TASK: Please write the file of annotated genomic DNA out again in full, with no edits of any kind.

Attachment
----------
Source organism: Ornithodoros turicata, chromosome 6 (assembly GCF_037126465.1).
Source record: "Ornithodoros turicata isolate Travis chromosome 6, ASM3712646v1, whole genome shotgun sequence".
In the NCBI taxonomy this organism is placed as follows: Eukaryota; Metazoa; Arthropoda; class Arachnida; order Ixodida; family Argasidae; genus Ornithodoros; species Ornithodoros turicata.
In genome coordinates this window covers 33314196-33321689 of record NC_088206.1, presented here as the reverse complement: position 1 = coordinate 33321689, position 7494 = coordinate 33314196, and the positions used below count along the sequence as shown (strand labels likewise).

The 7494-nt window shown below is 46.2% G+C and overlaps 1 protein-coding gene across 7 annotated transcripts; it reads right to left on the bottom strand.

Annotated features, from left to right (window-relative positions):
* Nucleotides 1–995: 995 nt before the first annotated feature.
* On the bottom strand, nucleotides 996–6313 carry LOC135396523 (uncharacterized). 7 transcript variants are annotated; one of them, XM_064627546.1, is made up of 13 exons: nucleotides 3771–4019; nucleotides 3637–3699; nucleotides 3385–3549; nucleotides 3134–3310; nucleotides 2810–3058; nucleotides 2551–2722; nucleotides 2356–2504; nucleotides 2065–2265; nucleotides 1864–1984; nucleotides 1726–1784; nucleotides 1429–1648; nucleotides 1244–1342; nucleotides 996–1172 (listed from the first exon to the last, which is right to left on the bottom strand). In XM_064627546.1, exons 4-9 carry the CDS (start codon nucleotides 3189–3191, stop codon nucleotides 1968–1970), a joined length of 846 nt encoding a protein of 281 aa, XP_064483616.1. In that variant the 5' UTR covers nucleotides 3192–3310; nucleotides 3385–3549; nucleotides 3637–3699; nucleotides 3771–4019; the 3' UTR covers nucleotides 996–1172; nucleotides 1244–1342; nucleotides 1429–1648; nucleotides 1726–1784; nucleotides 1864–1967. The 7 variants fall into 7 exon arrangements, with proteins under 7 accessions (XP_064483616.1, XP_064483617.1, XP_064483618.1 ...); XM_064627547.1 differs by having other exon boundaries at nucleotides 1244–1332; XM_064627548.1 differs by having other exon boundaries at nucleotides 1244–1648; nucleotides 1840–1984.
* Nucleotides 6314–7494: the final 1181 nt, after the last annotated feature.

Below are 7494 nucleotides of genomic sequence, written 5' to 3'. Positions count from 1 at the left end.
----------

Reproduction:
Source organism: Ornithodoros turicata, chromosome 6 (assembly GCF_037126465.1).
Source record: "Ornithodoros turicata isolate Travis chromosome 6, ASM3712646v1, whole genome shotgun sequence".
In the NCBI taxonomy this organism is placed as follows: Eukaryota; Metazoa; Arthropoda; class Arachnida; order Ixodida; family Argasidae; genus Ornithodoros; species Ornithodoros turicata.
In genome coordinates this window covers 33314196-33321689 of record NC_088206.1, presented here as the reverse complement: position 1 = coordinate 33321689, position 7494 = coordinate 33314196, and the positions used below count along the sequence as shown (strand labels likewise).

The 7494-nt window shown below is 46.2% G+C and overlaps 1 protein-coding gene across 7 annotated transcripts; it reads right to left on the bottom strand.

Annotated features, from left to right (window-relative positions):
* Nucleotides 1–995: 995 nt before the first annotated feature.
* On the bottom strand, nucleotides 996–6313 carry LOC135396523 (uncharacterized). 7 transcript variants are annotated; one of them, XM_064627546.1, is made up of 13 exons: nucleotides 3771–4019; nucleotides 3637–3699; nucleotides 3385–3549; nucleotides 3134–3310; nucleotides 2810–3058; nucleotides 2551–2722; nucleotides 2356–2504; nucleotides 2065–2265; nucleotides 1864–1984; nucleotides 1726–1784; nucleotides 1429–1648; nucleotides 1244–1342; nucleotides 996–1172 (listed from the first exon to the last, which is right to left on the bottom strand). In XM_064627546.1, exons 4-9 carry the CDS (start codon nucleotides 3189–3191, stop codon nucleotides 1968–1970), a joined length of 846 nt encoding a protein of 281 aa, XP_064483616.1. In that variant the 5' UTR covers nucleotides 3192–3310; nucleotides 3385–3549; nucleotides 3637–3699; nucleotides 3771–4019; the 3' UTR covers nucleotides 996–1172; nucleotides 1244–1342; nucleotides 1429–1648; nucleotides 1726–1784; nucleotides 1864–1967. The 7 variants fall into 7 exon arrangements, with proteins under 7 accessions (XP_064483616.1, XP_064483617.1, XP_064483618.1 ...); XM_064627547.1 differs by having other exon boundaries at nucleotides 1244–1332; XM_064627548.1 differs by having other exon boundaries at nucleotides 1244–1648; nucleotides 1840–1984.
* Nucleotides 6314–7494: the final 1181 nt, after the last annotated feature.

Below are 7494 nucleotides of genomic sequence, written 5' to 3'. Positions count from 1 at the left end.